To all the people who were hopeful that we will have a constitutional provision to improve the position of women in our democracy, things are looking a bit gloomy for now. When the Women's reservation bill was passed in the Rajya Sabha amid trans-party cooperation, Sonia Gandhi, Sushma Swaraj and Brinda Karat coming together to get justice for womanhood, there was light at the end of the tunnel.Women have never had such dominating presence in the echelons of power with a President, Opposition Leader, the Guiding force behind the ruling party and more from the weaker sex. With maverick politicians in the regional parties out in the open protesting the bill in its original form and recommending watering down amendments, the bill looks a distant dream.
The history of women's reservation dates back to the Panchayati Raj Act of 1992 which provides for 33% reservation in local self-governance. Then the Deva Gowda Govt in 1996 proposed women’s reservation in a similar form, which was followed by another ambitious attempt by IK Gujaral which was all stalled at its birth. The women’s reservation bill proposes to provide reservation of 33 % in the parliament, state legislature and local bodies. The reserved seats for women will be rotated in every two terms and the SC/ST reservation will mandate 33 % reservation for women within its fold. The proposal is only for a pilot period of 15 years.
Why do we need women’s reservation? The arguments for and against are various but one aspect that can be quiet compelling is our relative performance with regard to gender empowerment. You will be surprised to hear that women in India is far behind their equals in Pakistan and Bangladesh and is ahead of only countries like Yemen and Saudi Arabia. We consider ourselves modern when the representation of women in the parliament, in higher education, in the corporate sector is abysmal. The number of women who die during pregnancy and girls who do not complete schooling is alarming.
So is reservation a panacea to all the ills that the women in the country is suffering from, not likely but it could be a good start. Better representation will pave way for more sensible law making, more empowerment and more development to the country. But there are inherent flaws in the current proposal which is ambiguous in terms of reservation for women from backward classes; it will lead to proxy candidates in the form of politician’s kith and kin contesting. The proposal to rotate seats after two terms will not let to develop a relationship between the candidate and the constituency. The fate of the pilot period could be similar to the 10 year threshold kept for SC/ST reservation which continues even today.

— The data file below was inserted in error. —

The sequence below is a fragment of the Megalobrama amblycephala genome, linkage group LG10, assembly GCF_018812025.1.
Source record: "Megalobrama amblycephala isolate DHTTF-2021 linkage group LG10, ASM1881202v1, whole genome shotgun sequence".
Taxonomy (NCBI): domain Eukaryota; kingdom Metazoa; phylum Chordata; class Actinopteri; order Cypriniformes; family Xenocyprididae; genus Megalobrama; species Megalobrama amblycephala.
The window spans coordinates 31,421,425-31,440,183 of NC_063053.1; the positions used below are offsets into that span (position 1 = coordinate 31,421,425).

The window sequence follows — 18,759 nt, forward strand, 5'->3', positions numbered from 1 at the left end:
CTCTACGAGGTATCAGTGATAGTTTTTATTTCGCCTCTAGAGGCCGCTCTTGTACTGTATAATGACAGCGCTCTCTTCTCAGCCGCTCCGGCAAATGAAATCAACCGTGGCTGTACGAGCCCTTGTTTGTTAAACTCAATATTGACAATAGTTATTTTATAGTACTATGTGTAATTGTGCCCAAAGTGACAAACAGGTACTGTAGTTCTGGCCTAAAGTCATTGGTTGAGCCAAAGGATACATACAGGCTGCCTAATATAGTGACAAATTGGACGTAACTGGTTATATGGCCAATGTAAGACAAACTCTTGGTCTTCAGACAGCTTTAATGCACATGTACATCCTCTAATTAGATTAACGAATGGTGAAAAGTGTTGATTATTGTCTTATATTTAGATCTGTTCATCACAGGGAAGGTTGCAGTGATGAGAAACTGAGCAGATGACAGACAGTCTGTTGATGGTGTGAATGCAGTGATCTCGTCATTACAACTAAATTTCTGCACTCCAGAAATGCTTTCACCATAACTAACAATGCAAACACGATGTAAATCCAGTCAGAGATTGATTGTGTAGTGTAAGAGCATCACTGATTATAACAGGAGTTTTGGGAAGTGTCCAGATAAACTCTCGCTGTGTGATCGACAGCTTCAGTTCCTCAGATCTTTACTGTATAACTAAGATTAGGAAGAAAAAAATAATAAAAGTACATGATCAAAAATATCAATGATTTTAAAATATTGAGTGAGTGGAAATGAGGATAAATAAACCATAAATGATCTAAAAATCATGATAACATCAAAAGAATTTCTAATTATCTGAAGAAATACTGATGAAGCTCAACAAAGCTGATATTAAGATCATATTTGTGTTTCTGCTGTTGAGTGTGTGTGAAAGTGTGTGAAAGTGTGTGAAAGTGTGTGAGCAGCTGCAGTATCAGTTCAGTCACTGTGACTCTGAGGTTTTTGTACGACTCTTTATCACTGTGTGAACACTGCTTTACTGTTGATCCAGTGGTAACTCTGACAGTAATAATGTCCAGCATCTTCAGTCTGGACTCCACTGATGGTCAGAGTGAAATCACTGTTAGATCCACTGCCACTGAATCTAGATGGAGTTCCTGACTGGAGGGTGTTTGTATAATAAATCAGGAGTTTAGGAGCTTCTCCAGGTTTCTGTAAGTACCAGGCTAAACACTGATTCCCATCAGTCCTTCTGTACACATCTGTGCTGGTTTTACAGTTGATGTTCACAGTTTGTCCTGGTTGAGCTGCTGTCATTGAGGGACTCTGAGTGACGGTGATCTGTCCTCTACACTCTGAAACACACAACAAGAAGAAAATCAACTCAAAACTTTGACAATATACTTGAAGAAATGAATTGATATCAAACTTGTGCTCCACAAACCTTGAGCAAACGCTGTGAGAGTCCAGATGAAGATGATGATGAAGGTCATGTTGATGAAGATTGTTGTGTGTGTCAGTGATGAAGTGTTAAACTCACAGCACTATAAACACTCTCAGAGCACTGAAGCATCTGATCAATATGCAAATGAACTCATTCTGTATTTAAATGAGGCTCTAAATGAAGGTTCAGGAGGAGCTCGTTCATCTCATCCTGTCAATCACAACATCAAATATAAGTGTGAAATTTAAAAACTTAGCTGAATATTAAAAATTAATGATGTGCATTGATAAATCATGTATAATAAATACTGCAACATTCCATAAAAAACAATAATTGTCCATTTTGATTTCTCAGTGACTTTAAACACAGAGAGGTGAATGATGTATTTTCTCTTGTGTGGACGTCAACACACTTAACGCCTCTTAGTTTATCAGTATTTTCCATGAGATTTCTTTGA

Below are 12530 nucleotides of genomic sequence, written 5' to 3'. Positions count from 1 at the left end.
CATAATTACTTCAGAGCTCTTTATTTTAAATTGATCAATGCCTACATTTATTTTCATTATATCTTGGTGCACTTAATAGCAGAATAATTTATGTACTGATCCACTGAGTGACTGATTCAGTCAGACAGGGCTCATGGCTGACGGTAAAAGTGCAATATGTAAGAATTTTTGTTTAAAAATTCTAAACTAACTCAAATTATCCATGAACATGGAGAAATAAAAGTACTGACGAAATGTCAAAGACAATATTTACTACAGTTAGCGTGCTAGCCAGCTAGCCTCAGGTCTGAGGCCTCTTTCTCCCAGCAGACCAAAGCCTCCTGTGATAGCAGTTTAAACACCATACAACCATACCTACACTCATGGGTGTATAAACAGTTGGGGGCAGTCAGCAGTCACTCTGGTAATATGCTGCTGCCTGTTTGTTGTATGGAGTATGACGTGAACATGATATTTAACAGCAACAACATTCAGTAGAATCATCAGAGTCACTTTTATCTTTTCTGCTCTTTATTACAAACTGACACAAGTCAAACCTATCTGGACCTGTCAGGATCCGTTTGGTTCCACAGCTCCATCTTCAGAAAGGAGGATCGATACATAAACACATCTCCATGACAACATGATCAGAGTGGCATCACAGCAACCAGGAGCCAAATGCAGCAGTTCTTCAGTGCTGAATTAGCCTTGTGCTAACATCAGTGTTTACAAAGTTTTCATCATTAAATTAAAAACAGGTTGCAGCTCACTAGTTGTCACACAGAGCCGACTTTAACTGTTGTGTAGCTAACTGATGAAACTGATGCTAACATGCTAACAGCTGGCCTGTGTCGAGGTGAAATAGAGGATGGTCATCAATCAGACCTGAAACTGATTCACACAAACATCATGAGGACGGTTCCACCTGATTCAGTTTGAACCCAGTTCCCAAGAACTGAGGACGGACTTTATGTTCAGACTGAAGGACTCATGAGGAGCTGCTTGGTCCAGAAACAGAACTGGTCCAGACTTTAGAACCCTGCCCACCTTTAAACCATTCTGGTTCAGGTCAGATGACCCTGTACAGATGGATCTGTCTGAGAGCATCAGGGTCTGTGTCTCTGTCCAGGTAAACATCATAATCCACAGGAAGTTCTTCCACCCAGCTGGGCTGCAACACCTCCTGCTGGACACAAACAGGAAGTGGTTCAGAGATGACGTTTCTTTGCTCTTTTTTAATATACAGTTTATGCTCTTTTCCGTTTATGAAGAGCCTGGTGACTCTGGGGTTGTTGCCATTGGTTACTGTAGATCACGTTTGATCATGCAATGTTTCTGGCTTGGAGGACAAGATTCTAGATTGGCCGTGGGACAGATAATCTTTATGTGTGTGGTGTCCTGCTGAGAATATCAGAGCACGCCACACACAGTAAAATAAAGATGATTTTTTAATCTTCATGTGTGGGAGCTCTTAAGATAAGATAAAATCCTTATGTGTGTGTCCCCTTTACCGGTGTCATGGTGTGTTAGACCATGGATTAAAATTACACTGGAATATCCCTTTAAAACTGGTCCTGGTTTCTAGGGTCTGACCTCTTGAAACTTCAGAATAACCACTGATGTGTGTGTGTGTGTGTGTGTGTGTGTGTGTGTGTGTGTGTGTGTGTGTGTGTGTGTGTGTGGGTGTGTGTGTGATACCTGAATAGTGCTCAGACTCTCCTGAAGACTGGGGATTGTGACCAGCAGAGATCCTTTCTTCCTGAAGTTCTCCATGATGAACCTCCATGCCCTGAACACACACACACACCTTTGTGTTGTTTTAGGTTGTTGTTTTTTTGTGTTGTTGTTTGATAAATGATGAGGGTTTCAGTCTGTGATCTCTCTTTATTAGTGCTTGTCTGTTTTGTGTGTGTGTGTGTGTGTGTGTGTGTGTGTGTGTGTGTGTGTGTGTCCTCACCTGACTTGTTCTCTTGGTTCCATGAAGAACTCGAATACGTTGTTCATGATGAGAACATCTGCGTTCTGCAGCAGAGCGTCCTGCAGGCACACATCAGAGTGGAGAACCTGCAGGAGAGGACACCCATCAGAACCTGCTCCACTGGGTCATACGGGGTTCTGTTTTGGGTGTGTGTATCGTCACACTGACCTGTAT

Another alternative to the cumbersome Women’s reservation bill is to bring changes in the people representation act making it compulsory of political parties to yield 33% percentage of its candidate, women to maintain the party’s registration. There has to be some amendments to the structure of the houses as the current strength of 545 members in the parliament is based on the 1971 population which is actually half of the current population. More representation will let us yield more people which will to certain extend thwart the opposition put forward by the dissidents. The opposition is mainly arising out of fear of losing sitting seats and lack of future opportunities to contest.
Let’s further look at the case of Pakistan, they have reserved 60 seats for women in the 360-member National Assembly and 17 in the 100-member Senate with a view to empower women. According to a report, 42 percent of private member bills, 27 percent of questions and 24 percent of resolutions in parliament came from women parliamentarians. If this can happen in the socially medieval (as perceived by most of us) so what’s stopping us from taking the plunge.
At least like what someone said “If all the countries in the world were ruled by women, we wouldn't have any war, just a bunch of countries who don't speak to each other” It might lead to an end of the boisterous cacophony and all the drama prevalent in our parliament.
Ps. The post was written in June 2011, and some of the examples used in context are based on that time frame.